In his op-ed on Monday, “Chinook salmon under threat”, Fisheries and Ocean Minister Jonathan Wilkinson described a way forward to sustainable fisheries and rehabilitated Chinook stocks based on a science-based approach. While the proposed actions are to be applauded, the science-based defense of recently announced Chinook measures for the public fishery — which effectively doubled down on harvest restrictions already in place — is frustrating and misleading.
The decisions were not based solely on science and are particularly hard to accept when, by the department’s own admission, harvest restrictions have been ineffective at remedying declining escapement — escapement being the number of fish that return and spawn in natal rivers. This aspect of the department’s approach to Fraser River Chinook concerns is akin to continual treatment of a symptom rather than addressing the disease.
While the minister notes that actions are planned or will be discussed, there are known and effective changes that should be implemented right now to improve and rehabilitate the stocks of concern. These include moving harvest away from stocks of concern and on to hatchery fish, which would be most effective if all hatchery salmon produced in B.C. waters were fin clipped and therefore easily identified, something already in place in Washington State and planned for Alaska.
The current practice in Canada sees fin-clip rates on hatchery fish of just 10 per cent. Additional enhancement of existing and identification of new hatchery stocks should be considered in a responsible manner, using guidance provided by the wild salmon policy. Addressing area and time-specific predator control of seals and sea lions would also allow for successful production of potentially millions more Chinook.
Increased Chinook production would save the wild stocks harmless from fishing pressure and still allow for sustainable and carefully managed harvest in fisheries of all kinds. Finally, adopting a reasonable and precautionary approach to open-water net pen fish farms by moving them to closed containment would significantly reduce or even eliminate the introduction of pathogens and impacts of parasites to juvenile salmon stocks as they pass through or grow in the tidal waters of B.C.
I agree that unfortunately there are real and significant environmental challenges faced by runs of Fraser River Chinook salmon. There is no denying that there are effects from, for example, forest fires on riverside habitat or of climate change on ocean conditions, but it should not be characterized that all Chinook salmon are in peril. They are not and the state of those affected runs should not be used to explain the state of the entire species, as the minister has recently.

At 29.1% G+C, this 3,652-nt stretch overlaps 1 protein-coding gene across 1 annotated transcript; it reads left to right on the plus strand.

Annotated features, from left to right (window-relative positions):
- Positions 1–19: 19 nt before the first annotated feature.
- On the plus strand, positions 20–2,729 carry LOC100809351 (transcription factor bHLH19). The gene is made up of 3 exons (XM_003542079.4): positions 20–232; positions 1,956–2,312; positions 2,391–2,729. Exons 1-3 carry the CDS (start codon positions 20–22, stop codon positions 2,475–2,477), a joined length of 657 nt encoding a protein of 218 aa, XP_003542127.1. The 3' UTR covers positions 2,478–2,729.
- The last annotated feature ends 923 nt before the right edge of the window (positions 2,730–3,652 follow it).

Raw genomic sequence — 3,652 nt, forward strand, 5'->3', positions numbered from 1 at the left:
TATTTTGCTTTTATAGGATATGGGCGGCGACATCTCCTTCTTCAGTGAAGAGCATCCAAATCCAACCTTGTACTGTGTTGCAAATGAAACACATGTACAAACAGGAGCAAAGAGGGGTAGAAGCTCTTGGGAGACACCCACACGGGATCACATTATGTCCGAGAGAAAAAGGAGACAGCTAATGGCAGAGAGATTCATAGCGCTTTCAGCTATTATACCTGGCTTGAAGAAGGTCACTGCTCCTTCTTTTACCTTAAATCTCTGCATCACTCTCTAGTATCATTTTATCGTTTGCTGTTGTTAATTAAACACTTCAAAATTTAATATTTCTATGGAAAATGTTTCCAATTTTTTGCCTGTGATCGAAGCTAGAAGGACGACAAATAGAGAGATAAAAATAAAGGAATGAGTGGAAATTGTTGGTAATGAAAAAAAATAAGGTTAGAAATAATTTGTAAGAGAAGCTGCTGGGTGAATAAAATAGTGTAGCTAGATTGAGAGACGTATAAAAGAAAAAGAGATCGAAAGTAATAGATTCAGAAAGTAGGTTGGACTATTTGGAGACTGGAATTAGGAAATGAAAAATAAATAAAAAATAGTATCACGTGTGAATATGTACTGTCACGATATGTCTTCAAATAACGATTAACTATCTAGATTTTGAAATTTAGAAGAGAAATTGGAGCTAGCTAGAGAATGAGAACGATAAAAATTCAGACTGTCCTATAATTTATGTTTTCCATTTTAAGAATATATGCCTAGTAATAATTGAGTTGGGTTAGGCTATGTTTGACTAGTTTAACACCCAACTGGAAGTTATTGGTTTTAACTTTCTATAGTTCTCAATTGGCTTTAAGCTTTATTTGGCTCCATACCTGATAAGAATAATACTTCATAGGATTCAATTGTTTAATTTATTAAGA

That broad description or implication is simply not true and has seriously damaged the reputation of B.C.’s public fishery. This fishery harvests less than 10 per cent of the five salmon species yet contributes $1.1 billion to the B.C. economy, provides 9,000 jobs and touches the lives of 300,000 annual licence holders, their families and the businesses that benefit from the activity and tourism-related spending.
It is troubling and at an unnecessary cost to the public fishery when it is the optics of the actions that are more important than the expected effects.
If broad and general harvest reductions in the ocean are deemed necessary to restrict First Nation harvest on the river, the highest source of impact on the stocks of concern from a harvest perspective, this signals a precedent in action that turns priority access for First Nations to exclusion of access to other Canadians. It also highlights that the Fisheries and Oceans Canada is unwilling to identify the magnitude — or not — of impacts of the public fishery on Fraser River Chinook in specific areas.
This careful analysis is required, possible and reasonable to allow for any opportunities for the public fishery. A public fishery also allows for the maintenance of important catch-data-gathering activities, head sampling as an example. Catch and biological data play an important role, one that Fisheries and Oceans Canada depends upon to properly understand impacts and movement of salmon stocks.
While I agree with Wilkinson’s remarks regarding actions to address the decline of specific Chinook stocks and how to rehabilitate them, I am concerned about the apparent lack of urgency in implementing the actions. Steps — including habitat protection, habitat restoration, Improved stock assessment and predator concerns — are all needed immediately.
Additional processes or discussions can and undoubtedly must occur but there must also be a response on the ground as soon as possible. As the minister says, we must work together to protect Fraser Chinook salmon and to ensure the sustainability of these populations for the future. But if we are to be successful, that work must begin as soon as possible.
Owen Bird is executive director of the Sport Fishing Institute of B.C.
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